American War of Independence

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American War of Independence, 1775–83. The roots of American independence go as deep as the original settlements—colonists of a dissenting disposition with little cause for affection for their mother country, the development of a more egalitarian society without bishops or noblemen, colonial assemblies gaining political experience and anxious to extend their privileges, and a population increasing in size, prosperity, and confidence. In 1715 the colonists numbered fewer than half a million, of whom 70,000 were negro slaves. By 1770 there were more than 2 million. The ties with England were already weakening as many of the new settlers—Germans, Swiss, or Ulster-Irish—had no English connections. (See America.)

The crisis was triggered off by the Seven Years War, during which the British drove the French out of Canada. It had often been remarked that only the threat of falling prey to Spain or France kept the colonists in check. That check was removed at exactly the moment that the British became alarmed at the rising cost of the plantations: they were anxious to reduce clashes with the Indians and determined that the Americans should bear more of the imperial burden. The first objective produced a prohibition on expansion across the Allegheny mountains, the second produced Grenville's Stamp Act of 1764, which led to a storm of protest. Though the Stamp Act was repealed in 1766, the Declaratory Act which reaffirmed British sovereignty deprived the gesture of much of its appeal. The imposition of the Townshend duties provoked violence and the situation escalated. The Boston massacre of 1770 was followed by the seizure of the Gaspée in 1772 and the Boston Tea Party in 1773. By 1774 the Americans had summoned a congress to concert resistance and most Britons were convinced that the lawlessness of the colonists could not be tolerated.

Once fighting began at Lexington in 1775, Britain faced a difficult military task. To occupy and garrison so vast a country was out of the question. But many Americans, especially in the south, remained loyal to the crown and British armed intervention could give them the upper hand against the patriots. The first phase finished when Burgoyne's grandiose plan to drive down the Hudson river from Canada and cut off New England ended in capitulation at Saratoga in October 1777. Though the disaster could have been retrieved, it brought France and Spain into the conflict and placed in jeopardy Britain's command of the seas. Nevertheless the issue remained in doubt and Washington experienced great difficulty in holding his troops together. In 1780 Cornwallis led a major expedition to the southern colonies. He was cut off and his surrender at Yorktown in October 1781 brought the conflict to an end. American independence was recognized by the treaty of Versailles in 1783.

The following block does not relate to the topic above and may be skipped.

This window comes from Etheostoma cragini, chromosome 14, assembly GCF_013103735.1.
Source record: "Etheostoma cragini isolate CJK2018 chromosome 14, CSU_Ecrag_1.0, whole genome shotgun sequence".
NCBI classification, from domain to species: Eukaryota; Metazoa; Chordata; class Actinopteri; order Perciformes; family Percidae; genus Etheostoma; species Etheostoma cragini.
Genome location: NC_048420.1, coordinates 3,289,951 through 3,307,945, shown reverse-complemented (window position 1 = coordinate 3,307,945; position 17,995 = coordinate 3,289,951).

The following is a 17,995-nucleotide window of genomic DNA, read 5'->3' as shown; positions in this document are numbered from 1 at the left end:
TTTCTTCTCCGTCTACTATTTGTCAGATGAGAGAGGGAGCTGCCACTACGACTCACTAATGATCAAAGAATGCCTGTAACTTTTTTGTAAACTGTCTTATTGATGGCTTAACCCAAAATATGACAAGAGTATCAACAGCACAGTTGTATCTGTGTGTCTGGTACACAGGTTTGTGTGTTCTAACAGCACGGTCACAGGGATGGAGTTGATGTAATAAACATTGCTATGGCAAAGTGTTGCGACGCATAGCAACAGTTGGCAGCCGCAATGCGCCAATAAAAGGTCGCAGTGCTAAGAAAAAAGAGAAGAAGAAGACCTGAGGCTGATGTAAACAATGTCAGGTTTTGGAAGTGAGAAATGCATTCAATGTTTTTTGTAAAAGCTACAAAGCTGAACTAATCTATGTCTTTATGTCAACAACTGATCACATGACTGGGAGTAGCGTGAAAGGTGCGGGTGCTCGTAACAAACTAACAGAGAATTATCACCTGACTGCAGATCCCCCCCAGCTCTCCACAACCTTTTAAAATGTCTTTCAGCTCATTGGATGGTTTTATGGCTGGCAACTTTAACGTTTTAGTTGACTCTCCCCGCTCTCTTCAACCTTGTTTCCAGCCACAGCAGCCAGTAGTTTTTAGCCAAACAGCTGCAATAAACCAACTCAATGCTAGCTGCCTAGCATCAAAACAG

The short-term consequences were less dramatic than many expected. Though Britain's eclipse as a world power was confidently predicted, her economic recovery was swift, and the colonial development of Australia, New Zealand, India, and parts of Africa went some way to compensating for the loss of the first British empire. But in the long run there was a great shift of power across the Atlantic and the population of the USA passed that of the mother country soon after the American Civil War, in the 1860s. In the long perspective of world events, the colonization and the loss of America, together with the spread of the English language and English parliamentary institutions, seems the single most important development in British history.

J. A. Cannon

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